Aug 22, 2008

Second chance for Singapore to save its rare species

Chay Hoon shares some of her thoughts about our precious wildlife in this Straits Times article today.

Second chance for Singapore to save its rare species
The rediscovery of 'extinct' wildlife serves to motivate nature enthusiasts
Kimberly Spykerman, Straits Times 22 Aug 08;
full article also on the wildsingapore news blog.

WHEN it comes to wildlife native to these shores, it seems people here just do not know enough, grumbles Miss Toh Chay Hoon, a 31-year-old nature enthusiast.

In her spare time, the accountant does her bit to introduce people to the flora and fauna here by leading nature walks on offshore islands such as Pulau Ubin and Pulau Semakau.

She recalled an incident at Changi Beach last year, when a beach-goer found a threatened species of marine snail commonly known as the Bailer Snail, so named because its large shell is said to have been used to bail out water from leaky boats.
She said with dismay: 'He was going to take it home and cook it - even after I told him it was an endangered species! People have to learn to appreciate animals in their natural environment.'

People here are not aware of the rich variety of animals and plants in these parts, largely 'because because they don't get out there and explore', she said.

And given that some animals native to these shores have staged a 'comeback' in recent years, nature enthusiasts like her believe it is time Singaporeans sat up and took notice of the creatures that share their environment.

Miss Toh, for one, is always on the lookout for a great find.

In June last year, she thrilled the local scientific community by spotting the multi-armed starfish called the Basket Star while on a pre-dawn trip to the coral reefs off Sisters Islands.

A relative of the common Sea Star, it had not been seen in waters here since 1896. Its distinguishing feature is the basket-like shape formed by its many arms.
Miss Toh said of her find: 'I never expected to see a Basket Star. Till then, the only one I'd seen was a skeleton at the Raffles Museum of Biodiversity.'

She left the fragile starfish where she found it, and came away with just memories and a few photographs.

Aug 15, 2008

A saltwater lake at the Southern Islands?

Here's some recent info and comments in the print media about our Southern islands ...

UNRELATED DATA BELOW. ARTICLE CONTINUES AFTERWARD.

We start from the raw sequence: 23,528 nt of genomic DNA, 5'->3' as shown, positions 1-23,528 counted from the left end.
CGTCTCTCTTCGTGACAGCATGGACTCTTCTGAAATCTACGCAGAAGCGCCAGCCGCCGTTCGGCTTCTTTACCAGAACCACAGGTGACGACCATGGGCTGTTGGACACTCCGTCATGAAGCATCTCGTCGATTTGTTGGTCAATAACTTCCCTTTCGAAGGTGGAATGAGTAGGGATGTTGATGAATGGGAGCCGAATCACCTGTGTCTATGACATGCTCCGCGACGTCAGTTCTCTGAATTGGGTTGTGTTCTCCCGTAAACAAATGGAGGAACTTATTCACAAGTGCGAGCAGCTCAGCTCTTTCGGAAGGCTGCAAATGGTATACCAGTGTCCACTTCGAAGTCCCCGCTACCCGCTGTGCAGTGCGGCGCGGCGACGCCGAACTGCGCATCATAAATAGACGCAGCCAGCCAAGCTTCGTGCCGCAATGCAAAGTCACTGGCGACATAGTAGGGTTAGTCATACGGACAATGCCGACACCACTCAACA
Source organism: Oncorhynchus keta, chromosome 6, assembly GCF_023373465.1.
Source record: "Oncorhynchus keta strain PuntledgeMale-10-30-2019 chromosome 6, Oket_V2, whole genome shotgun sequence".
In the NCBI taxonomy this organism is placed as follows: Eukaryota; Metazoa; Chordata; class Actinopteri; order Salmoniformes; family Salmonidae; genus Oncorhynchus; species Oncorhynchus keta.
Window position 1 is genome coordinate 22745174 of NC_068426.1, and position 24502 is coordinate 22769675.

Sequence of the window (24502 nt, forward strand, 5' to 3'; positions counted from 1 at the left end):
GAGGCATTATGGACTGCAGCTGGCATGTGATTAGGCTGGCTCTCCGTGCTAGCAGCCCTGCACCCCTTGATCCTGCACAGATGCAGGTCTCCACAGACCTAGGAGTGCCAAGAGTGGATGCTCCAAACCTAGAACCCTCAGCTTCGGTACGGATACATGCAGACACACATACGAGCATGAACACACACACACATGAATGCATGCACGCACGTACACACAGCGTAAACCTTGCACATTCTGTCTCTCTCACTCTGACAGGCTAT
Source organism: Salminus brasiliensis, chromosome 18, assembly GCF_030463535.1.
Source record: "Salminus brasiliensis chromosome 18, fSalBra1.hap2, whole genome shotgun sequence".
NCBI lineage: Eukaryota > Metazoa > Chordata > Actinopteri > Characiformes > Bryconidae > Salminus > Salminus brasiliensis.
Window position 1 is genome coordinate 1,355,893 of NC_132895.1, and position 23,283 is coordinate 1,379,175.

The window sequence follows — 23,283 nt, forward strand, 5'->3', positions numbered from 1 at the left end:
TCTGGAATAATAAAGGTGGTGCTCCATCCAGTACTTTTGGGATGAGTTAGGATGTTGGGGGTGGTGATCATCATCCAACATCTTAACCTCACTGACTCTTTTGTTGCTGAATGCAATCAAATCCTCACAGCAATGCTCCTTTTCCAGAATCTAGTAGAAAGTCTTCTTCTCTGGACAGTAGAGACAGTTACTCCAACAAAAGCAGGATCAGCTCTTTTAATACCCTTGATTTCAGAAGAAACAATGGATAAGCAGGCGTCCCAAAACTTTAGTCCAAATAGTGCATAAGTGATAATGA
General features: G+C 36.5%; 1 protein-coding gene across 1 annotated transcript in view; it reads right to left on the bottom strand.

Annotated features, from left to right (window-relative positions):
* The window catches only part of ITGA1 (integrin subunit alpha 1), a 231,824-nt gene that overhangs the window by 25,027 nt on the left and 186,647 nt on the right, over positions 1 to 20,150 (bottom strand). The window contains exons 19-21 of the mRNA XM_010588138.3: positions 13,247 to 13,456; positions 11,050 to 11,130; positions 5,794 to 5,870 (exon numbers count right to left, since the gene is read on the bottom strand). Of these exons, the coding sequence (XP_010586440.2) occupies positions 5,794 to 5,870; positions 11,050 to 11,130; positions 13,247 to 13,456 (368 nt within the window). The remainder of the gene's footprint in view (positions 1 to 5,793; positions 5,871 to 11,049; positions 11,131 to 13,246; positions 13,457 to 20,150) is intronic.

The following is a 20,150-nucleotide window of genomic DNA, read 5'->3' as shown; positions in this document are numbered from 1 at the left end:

Lianhe Zaobao 14 Aug 08
translation from the colourful clouds blog


(Man-made seawater lake/lagoon may be constructed in waters around the southern islands?)

("If the idea of the man-made seawater lake/lagoon can be implemented, it will inject a unique style to the southern islands. In addition, it may help fetch a better price if the Government sells the lots for tourism development in the future." Said Mrs Pamelia Lee, ex-managing director of Sentosa and southern island development project, in an interview with Zaobao.)

(Mrs Lee, who has been handling the southern island development project since the 80's said that she had consulted the views of professional consultants regarding the building of embankment to form a huge lake/lagoon. And technically speaking, it should not be a problem.)

(If such is a case, tourists will be able to enjoy various water sports activities surrounded in blue water safely. Picturesque Houseboats can also be built within the lake/lagoon.)
(She said that the islands will be able to provide more space for tourists to do boating/other water sports as well as constructing houseboats if the lake/lagoon is built. She also mentioned that the lake and houseboats that she has in mind are very different from those currently found in other resorts in some parts of the world.)

(It is understood that the plan needs the approval by Maritime and Port Authority of Singapore(MPA) in order for it be able to implement.)

Keep southern islands' natural and spiritual wealth
Letter from Malcolm Tan, Straits Times Forum 14 Aug 08;
also on the wildsingapore news blog

I REFER to yesterday's article, 'Southern islands at crossroads'. I read with alarm that the departure of Mrs Pamelia Lee as managing director of Sentosa Leisure Group (SLG) may jeopardise the eco-paradise potential of the southern islands. It is indeed sad to learn that Mrs Lee seems to be the 'lone voice' in SLG, fighting for the preservation of the natural heritage of the southern islands.

I have stayed on St John's Island and crossed to Lazarus Island many times, and my photos attest to the fact that the two islands have much natural and spiritual wealth to offer Singaporeans and foreigners that cannot be found elsewhere on the mainland. Amid our hectic urban schedules, my friends and I have always found our spiritual refuge on the two islands with their many naturally therapeutic highlights.